Date of Award
Ph.D. in English
Leigh Anne Duck
University of Mississippi
This dissertation broadens the definition of confinement literature, a critical and developing subfield in African American literary studies. It argues that contemporary Black women writers are the early theorists of the complex and insidious reach of the U.S. prison-industrial complex. Through their probing representations of Black female characters’ interactions with state-sanctioned social control and patriarchal violence, Gayl Jones, Alice Walker, Suzan-Lori Parks, and DaMaris B. Hill expand critical understandings of confinement and imprisonment. This dissertation contends that these writers’ depictions of sexual and reproductive control as part of the developing carceral state reveal how confinement and imprisonment operate on intersecting oppressions of race and gender. As a purposefully interdisciplinary endeavor, “Carceral Matrix” merges African American literary studies, Black feminist theory, and critical prison studies to 1) document the rich but often overlooked literary history of Black women’s responses to confinement, state surveillance, and violence and 2) theorize how Black women writers have used their respective genres to explore these methods of social control.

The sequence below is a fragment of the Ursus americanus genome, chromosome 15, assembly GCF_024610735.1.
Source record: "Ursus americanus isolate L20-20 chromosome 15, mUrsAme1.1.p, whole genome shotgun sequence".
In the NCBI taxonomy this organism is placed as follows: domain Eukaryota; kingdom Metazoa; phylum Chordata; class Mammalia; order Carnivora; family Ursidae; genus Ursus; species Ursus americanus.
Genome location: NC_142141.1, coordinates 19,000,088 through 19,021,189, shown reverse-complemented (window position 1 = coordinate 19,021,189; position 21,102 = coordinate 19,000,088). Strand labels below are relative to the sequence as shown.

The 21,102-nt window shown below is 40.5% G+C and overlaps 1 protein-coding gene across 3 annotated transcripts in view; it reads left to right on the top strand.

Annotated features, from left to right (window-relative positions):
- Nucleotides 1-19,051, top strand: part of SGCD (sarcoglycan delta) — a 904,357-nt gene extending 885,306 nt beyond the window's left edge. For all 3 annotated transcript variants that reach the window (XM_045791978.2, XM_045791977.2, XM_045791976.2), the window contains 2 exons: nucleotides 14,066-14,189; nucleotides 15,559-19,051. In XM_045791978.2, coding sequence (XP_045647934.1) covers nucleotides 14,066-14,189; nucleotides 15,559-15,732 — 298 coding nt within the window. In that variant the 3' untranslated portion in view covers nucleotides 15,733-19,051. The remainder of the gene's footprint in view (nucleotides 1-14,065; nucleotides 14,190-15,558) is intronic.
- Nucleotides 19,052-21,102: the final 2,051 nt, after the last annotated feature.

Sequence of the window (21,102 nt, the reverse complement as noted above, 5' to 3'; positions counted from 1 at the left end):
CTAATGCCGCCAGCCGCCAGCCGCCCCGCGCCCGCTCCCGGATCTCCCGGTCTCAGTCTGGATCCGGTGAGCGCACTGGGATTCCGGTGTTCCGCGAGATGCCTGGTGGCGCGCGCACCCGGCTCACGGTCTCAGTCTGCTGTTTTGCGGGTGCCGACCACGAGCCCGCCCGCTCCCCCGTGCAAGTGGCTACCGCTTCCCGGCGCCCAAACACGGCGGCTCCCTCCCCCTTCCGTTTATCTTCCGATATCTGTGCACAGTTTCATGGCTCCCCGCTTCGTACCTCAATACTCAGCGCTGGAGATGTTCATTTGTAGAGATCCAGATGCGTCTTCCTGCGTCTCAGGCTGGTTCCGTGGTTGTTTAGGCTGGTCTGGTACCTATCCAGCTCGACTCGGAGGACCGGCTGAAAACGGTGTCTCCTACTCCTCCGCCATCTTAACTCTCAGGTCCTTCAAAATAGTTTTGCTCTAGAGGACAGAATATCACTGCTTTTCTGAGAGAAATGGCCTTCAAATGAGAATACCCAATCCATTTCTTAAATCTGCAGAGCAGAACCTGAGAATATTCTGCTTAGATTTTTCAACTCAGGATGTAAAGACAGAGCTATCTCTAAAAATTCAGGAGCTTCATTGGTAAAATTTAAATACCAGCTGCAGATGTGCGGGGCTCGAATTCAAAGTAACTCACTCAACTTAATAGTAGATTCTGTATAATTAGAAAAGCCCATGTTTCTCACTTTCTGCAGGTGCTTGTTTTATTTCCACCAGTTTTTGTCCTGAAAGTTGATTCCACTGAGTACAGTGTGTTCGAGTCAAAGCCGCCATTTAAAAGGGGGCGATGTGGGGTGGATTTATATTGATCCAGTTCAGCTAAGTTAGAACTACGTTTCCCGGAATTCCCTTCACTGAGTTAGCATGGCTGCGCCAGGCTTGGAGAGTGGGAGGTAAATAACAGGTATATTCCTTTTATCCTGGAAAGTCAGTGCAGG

Serraes, Allison Michelle, "Carceral Matrix: Black Women'S Writing In Response To Mass Incarceration, 1963-2019" (2020). Electronic Theses and Dissertations. 1874.
Available for download on Wednesday, August 31, 2022